“But you always hope that some of that attention will be spread around to the rest of your work…and it has been. We have licensed other things, and we get a lot of great opportunities.”
Before “New Slang”, before the Shins even, there was Flake. Confusingly, Flake (later rechristened Flake Music) featured all four of the individuals — Mercer, Sandoval, Crandall, and bassist Neal Langford — who would go on to record Oh! Inverted World. Under the Flake monikers, they released several singles and an album, (1997’s When You Land Here, It’s Time To Return) before the Shins were even hatched. But for all the surface similarities, there was a crucial difference between the two bands. Flake wrote collaboratively, while Mercer calls the shots in the Shins. Initially a duo consisting of Mercer and Sandoval, the Shins eventually expanded to include Crandall, plus Hernandez and Ron Skrasek from Albuquerque punk act Scared Of Chaka. By 1999, Flake had dissolved, the latter two members had returned to their primary band, and Langford was officially in the Shins.
For all the overlap, Mercer makes a clear distinction between the two groups. “The Shins to me feels very separate,” he reflects. “It was something where I would take control of every little aspect.” He frets for a moment that expressing this sentiment will put a negative slant on his decision to branch out. “If you think about people who paint, they rarely collaborate,” he explains. “I just wanted to be able to create something and have control over the parts and the lyrics, everything.” Having spent his youth fumbling around, searching for an aesthetic and identity, Mercer was becoming increasingly sure of himself. “It was only in my mid-to-late 20s that I started to feel comfortable with who I was, as a creature,” he says. “Not even so much as how I compared to the people around me, or my place in the strata of society, but just as an organism: ‘This is me.’ People talk about Saturn Return” — an astrological period of challenges and developmental leaps, typically occurring every 29 years in an individual’s life — “and I definitely went through that. That change was the beginning of the Shins.”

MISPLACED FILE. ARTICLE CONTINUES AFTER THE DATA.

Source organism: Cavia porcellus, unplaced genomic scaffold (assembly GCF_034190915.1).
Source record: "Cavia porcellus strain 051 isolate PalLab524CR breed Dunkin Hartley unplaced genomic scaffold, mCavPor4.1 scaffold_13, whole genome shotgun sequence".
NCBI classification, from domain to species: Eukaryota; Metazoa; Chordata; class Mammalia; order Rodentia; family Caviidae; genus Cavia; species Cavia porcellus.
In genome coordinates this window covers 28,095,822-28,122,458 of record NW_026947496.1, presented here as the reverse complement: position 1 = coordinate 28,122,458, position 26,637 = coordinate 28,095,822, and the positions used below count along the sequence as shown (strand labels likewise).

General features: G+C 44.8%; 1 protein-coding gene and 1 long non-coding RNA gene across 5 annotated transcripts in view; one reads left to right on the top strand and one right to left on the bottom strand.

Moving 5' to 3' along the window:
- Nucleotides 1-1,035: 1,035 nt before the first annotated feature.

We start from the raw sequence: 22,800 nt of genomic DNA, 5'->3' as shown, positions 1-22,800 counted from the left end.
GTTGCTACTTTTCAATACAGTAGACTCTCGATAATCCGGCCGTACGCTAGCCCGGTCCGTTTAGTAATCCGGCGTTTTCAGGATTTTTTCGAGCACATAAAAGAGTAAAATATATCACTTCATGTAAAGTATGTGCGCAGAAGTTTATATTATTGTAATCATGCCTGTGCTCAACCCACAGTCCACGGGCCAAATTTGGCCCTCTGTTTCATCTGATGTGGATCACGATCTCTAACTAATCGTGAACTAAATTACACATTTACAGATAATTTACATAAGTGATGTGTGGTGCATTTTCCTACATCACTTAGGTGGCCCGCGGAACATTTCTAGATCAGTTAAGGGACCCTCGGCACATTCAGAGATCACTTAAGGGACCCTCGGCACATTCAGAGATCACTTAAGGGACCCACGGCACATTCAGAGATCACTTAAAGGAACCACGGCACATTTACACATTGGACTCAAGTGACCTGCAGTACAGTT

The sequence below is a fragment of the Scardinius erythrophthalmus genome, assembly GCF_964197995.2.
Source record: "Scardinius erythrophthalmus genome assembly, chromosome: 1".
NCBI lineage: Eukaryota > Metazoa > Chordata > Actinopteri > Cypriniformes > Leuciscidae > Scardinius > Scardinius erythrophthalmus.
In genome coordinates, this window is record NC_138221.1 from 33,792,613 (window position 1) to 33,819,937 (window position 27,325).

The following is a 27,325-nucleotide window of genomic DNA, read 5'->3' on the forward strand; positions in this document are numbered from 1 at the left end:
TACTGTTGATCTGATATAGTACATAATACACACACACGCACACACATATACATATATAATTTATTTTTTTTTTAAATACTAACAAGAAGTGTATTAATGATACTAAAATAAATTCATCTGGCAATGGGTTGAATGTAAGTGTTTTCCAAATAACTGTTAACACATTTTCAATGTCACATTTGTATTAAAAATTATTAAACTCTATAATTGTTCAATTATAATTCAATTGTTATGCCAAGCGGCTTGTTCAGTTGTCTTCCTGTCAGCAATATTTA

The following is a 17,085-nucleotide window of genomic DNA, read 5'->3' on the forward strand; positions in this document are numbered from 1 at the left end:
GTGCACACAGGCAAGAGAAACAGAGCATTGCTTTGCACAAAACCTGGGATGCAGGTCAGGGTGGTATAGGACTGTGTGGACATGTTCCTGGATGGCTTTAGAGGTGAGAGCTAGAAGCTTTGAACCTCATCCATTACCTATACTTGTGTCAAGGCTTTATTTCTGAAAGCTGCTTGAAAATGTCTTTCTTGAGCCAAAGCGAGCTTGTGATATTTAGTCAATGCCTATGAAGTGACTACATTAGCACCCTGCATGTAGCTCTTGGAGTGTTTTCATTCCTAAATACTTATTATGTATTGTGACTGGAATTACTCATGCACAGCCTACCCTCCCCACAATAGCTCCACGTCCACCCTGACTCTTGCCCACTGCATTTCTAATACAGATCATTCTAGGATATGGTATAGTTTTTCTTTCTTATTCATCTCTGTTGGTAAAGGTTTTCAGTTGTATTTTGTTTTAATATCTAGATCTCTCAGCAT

The first Shins EP, the four-song 7-inch Nature Bears A Vacuum, only hinted at what was to come. Mercer was smitten with the bands of the emerging Elephant 6 collective (Apples In Stereo, Olivia Tremor Control, Neutral Milk Hotel), and aspired to mimic their mix of melodic beauty and four-track fundamentals. Soon after, though, he purchased a computer.
“I was just so thrilled with it. I knew it had finally freed me from the four-track, which was kind of disappointing, but it was such a struggle to get anything to sound half-decent on it.” It also meant he didn’t have to rely on folks who owned tape machines, or studios, both of which were prohibitively expensive. “The computer was really a way for me to just kind of escape,” he continues. “When you’re recording, you really are creating another world.” Reverb, delay, echo and other effects allowed him to manipulate space, even if it was just in a tightly circumscribed universe. “I was just fascinated, completely obsessed.”
A 7-inch single, “When I Goosestep”, followed in 2000, and the band went on tour supporting Modest Mouse. It was during this stint that they met Eric Johnson, leader of the Fruit Bats and currently the ad hoc fifth member of the Shins. “I was in Califone at the time, and we did a six-week tour with Modest Mouse,” recalls Johnson. “And the Shins — who were pals with Modest Mouse from when they were in Flake — came on part of the tour as an opener. I liked them immediately, and I usually don’t like new music immediately. I hadn’t really heard anything like them. It was about the songs, not a big concept, and I really dug that.” Johnson wasn’t the only one to show such a strong, positive response. Jonathan Poneman of Sub Pop Records caught the Shins at a San Francisco Modest Mouse date and signed them up to cut a single for the label, which quickly led to an album deal. It was a step up, but still not quite the big time: Oh! Inverted World would be recorded mostly in Crandall’s basement and Mercer’s loft.